When you create content do you keep a co-viewing audience in mind or is it always kid-first?
I definitely have always talked to the kid first. It is not something that I do with regards to trying to get the parents involved. I know that if the child is involved, and interested, and active, and engaged that parents will come. I’m really trying to put the children first. I want them in on the joke. Like with “Daniel Tiger” we use socio-emotional musical strategies and I want them to remember those strategies so that they can use them — which is what we’re hearing every day from parents, that kids are using these strategies. That’s really first and foremost. And yes, if you were a Fred Rogers fan you can see Daniel zip up his little sweater and put on his sneakers and that reminds you of Fred.
Our jokes are funny to preschoolers. Or to kids six-to-11. We’re really super serving the audience that we’re talking to, which I think is why our ratings are so high all the time. We know that if the kids aren’t laughing, or they’re not invested, or they’re not watching, we know in our formative research and we fix it. Our writers are one-of-a-kind in the sense that they want that feedback and there’s no ego involved. They’re constantly re-working and taking a look to make sure that it’s working, in addition to the animators. Everyone is super, super invested.
How has the growing number of screens in an average household influenced you in terms of content?
Content is always content, and content is always king. And not all content is created equal, but all screens are. Basically it’s another place to either play your favorite show, watch your favorite show, or to be part of the world of your favorite show and your content. We’ve always taken the approach that we want to be everywhere kids are and so when we even first did “Blue’s Clues” and now with the new “Blue’s Clues” reboot we’re talking about the extension. How would you do a live show so that kids can actually hug Blue? How do you do a publishing line so that it’s as educational as the TV show? And then when you’re looking at a million screens we’re like, “Okay what works for short-form or what works for long-form?”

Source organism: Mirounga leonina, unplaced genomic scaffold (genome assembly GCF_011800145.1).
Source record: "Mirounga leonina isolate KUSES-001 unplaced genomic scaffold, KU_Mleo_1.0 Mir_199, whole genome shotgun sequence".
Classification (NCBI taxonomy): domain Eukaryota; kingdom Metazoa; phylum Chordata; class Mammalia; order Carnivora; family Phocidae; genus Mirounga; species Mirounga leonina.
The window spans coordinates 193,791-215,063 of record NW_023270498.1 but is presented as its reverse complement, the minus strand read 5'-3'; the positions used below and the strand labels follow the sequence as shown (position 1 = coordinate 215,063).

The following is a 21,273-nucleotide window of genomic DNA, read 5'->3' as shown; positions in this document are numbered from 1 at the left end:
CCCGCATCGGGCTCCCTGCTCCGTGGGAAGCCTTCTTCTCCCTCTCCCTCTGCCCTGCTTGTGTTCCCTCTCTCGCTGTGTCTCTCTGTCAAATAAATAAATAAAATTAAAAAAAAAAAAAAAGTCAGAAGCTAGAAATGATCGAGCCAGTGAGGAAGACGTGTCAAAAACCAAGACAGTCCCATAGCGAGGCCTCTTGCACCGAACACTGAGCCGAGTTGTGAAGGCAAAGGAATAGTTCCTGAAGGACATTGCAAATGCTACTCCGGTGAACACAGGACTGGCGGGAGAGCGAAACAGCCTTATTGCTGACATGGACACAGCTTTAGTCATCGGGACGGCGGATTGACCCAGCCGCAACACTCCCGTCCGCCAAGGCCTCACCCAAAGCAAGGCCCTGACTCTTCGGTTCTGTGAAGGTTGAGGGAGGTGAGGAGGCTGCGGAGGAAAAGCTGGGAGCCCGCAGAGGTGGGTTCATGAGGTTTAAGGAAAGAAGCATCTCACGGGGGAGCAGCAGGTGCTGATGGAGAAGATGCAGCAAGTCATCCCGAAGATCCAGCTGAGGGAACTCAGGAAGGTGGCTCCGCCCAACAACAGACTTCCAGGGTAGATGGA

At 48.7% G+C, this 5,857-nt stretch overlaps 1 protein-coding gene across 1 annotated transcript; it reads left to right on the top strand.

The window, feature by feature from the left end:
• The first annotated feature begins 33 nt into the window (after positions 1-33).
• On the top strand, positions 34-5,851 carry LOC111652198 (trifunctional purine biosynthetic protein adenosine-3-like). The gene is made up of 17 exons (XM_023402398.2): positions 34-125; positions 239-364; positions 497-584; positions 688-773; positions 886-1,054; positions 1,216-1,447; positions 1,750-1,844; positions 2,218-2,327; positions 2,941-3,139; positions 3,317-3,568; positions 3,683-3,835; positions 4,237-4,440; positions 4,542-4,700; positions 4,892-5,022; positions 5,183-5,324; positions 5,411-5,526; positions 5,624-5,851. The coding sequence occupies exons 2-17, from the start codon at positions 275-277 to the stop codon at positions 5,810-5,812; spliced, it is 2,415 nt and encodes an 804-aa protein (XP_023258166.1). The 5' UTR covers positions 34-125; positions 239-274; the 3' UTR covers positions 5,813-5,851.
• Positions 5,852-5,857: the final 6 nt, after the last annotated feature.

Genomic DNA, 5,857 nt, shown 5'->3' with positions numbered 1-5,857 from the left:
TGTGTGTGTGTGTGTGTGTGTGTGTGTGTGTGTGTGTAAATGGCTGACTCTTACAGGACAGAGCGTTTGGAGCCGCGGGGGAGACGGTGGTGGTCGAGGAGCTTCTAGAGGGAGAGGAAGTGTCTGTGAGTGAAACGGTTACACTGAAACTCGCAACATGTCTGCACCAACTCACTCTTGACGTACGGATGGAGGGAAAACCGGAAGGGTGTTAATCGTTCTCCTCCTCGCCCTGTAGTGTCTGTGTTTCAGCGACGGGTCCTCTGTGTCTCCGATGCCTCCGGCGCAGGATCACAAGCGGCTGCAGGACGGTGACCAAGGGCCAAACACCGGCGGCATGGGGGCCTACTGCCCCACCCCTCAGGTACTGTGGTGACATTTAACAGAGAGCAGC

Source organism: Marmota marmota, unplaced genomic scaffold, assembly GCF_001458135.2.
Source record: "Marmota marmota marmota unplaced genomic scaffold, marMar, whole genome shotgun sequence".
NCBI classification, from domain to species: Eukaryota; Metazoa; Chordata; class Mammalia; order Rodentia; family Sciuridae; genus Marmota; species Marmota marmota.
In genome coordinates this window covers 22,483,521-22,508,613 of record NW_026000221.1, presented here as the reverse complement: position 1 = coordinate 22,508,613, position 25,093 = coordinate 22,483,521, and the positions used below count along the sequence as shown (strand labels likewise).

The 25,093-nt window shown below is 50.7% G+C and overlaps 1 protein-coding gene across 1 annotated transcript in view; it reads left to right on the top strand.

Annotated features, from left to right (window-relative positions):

It always starts with the content, and it always starts with the show. For us it starts with the story and everybody has their own point of entry as a creator in terms of what you’re creating first. My approach has always been story, character, world and then that will fit on every screen. That’s what we see with “Daniel Tiger.” Whether it’s the Kindle or the iPad or the phone or the TV screen, the kids want to take Daniel with them wherever they are.
Has research on some of the popular preschool YouTube shorts of people playing with toys or modeling clay factored into your creative decisions at all?
It’s definitely something that we know about and we’re interested in, but we want to lead and we don’t want to follow in that sense. Kids watching kids play is interesting in and of itself and getting our kids to go out and play more — which is funny to say as a content creator, but we want kids to be able to turn off the screen and go and play with modeling clay for real, or go to the play corner and play pretend. We’re constantly inspiring and modeling that. We’re not looking actively to say, “OK this is working on YouTube, what can I do?” We’re looking at what we do really well, and then we take extensions of what we do and offer it on YouTube.